People like to discuss things they don’t have enough knowledge of. Credit history is one of the subjects that gave rise to numerous misconceptions and false impressions. Let’s shed a light on this often misunderstood subject.
But first, a valuable piece of advice: before opening a new credit card, read carefully the small print that specifies the terms of its use. Such terms are usually a part of any offer for opening a credit card. I can assure you that you will find a lot of useful information there.
For your information: Bank has the right to limit the owner’s use of the credit card only if the owner fails to comply with the agreement he signed when opening a card. Here are the most common obligations that are often violated:
- To pay the card balance on time and make sure that your payment is received by the bank in due time.
- To pay no less than the minimum amount (including past due amount) specified in the statement.
- Not to exceed the credit card limit.
- To use the rewards in strict accordance with the instructions and upon approval by the customer service officer at the bank.
- To keep your credit score at the same level as at the time of the card opening. Have your credit score checked by a specialist twice a year.
Now back to misconceptions.
Misconception #1: Only 30% of your credit card limit can be used. For example, if your credit limit is $ 9K, you are not supposed to exceed $ 3K. Wrong. Credit bureaus track only the percentage of all your credit cards use. Each credit card is not checked separately provided you comply with the terms of your agreement with the bank.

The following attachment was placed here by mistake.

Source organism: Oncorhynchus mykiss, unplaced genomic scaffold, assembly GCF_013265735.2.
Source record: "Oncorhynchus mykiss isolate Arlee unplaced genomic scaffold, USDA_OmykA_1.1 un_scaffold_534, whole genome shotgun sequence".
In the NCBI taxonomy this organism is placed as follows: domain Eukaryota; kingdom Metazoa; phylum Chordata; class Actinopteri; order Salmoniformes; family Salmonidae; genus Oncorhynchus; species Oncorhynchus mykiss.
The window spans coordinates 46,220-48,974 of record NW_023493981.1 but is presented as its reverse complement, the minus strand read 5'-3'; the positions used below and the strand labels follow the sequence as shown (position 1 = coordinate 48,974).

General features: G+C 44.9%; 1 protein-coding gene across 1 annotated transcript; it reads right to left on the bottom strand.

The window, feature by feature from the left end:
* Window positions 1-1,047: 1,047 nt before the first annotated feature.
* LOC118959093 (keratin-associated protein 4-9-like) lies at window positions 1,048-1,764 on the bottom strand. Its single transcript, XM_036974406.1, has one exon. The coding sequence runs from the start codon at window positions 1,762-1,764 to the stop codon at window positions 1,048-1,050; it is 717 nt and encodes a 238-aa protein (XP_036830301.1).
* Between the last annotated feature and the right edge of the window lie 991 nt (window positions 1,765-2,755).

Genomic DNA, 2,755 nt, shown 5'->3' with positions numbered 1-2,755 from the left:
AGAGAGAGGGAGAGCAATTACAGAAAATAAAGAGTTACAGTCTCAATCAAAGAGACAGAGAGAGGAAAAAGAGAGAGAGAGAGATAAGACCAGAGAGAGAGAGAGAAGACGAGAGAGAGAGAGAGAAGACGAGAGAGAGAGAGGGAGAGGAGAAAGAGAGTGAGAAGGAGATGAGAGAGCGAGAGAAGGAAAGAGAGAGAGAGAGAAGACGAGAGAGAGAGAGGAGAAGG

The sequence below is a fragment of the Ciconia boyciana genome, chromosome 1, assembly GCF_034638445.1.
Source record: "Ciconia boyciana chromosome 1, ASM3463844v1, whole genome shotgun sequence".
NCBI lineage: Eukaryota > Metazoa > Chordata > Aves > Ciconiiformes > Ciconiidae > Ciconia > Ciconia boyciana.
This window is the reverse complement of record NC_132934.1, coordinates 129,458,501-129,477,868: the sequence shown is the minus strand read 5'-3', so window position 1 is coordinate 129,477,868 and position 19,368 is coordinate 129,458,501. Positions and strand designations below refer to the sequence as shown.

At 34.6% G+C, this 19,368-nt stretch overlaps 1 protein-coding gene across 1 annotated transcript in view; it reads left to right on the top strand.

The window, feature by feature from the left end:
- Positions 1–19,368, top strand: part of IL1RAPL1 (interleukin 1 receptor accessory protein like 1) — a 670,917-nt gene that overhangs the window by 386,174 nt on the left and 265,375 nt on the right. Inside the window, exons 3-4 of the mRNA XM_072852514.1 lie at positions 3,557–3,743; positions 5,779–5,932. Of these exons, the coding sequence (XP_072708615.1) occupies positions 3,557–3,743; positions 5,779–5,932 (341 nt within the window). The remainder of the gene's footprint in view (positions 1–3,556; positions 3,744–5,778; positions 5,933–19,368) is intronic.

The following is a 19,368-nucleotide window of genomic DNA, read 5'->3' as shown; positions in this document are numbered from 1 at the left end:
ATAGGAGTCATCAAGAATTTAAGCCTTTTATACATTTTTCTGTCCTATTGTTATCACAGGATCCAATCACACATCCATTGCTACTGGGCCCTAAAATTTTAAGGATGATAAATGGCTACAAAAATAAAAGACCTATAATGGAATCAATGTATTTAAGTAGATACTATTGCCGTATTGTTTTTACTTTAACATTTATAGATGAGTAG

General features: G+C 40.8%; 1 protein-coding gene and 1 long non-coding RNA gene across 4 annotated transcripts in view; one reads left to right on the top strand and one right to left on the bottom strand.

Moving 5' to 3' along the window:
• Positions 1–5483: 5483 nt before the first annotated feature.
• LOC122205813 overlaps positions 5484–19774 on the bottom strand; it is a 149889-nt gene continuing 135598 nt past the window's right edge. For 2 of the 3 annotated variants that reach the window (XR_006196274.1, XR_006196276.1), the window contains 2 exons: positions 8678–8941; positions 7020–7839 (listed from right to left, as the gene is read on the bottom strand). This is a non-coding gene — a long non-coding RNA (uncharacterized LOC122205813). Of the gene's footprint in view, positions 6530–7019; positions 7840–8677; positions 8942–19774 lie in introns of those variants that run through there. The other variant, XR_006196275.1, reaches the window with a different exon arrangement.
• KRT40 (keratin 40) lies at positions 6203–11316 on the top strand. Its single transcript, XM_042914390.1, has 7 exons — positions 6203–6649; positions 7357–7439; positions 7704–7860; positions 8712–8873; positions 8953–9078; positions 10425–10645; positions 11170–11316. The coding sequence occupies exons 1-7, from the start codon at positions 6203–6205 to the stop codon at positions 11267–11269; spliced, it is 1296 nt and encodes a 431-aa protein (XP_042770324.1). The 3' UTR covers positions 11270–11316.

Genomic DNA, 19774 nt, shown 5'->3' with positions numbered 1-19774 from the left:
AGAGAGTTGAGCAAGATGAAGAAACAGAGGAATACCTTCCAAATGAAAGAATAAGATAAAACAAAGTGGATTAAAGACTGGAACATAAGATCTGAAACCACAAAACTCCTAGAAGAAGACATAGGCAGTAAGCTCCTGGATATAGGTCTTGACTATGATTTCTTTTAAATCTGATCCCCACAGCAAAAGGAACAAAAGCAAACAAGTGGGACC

Misconception #2: If you stop using your credit card, it will be terminated. Wrong. In your bank agreement there is no requirement for you to use the card. Your card can be terminated only if there are problems with your credit or in case your card has been or may have been lost or stolen. My advice is to use the card at least once in six months.
Misconception #3: Only a new card has rewards and 0% APR. Wrong. These perks are the result of your credit history status at the moment. Just follow the guidelines for keeping your credit history stable and in good standing.
Misconception #4: In order to have an excellent credit score, it is necessary to use your credit cards regularly. Wrong again. The key factor in determining your credit score and credit history is the ratio of your credit use to how fast you pay off the debt. So, the ideal situation is the full pay off, zero balance on your card. Strange as it may seem, but people who use their cards sporadically or don’t use them at all, usually have the best credit score.
Misconception #5: Number of credit cards should be limited. Wrong. There are different budgets and different needs. From what has been said previously, you must have realized that there is no point in limiting the number of credit cards. On the contrary, the bigger the credit, the bigger the possibilities.
I have touched only the top of the ‘credit card iceberg’. There is more to come. Your questions are always welcome.
Please call me for more information: 847-520-7030.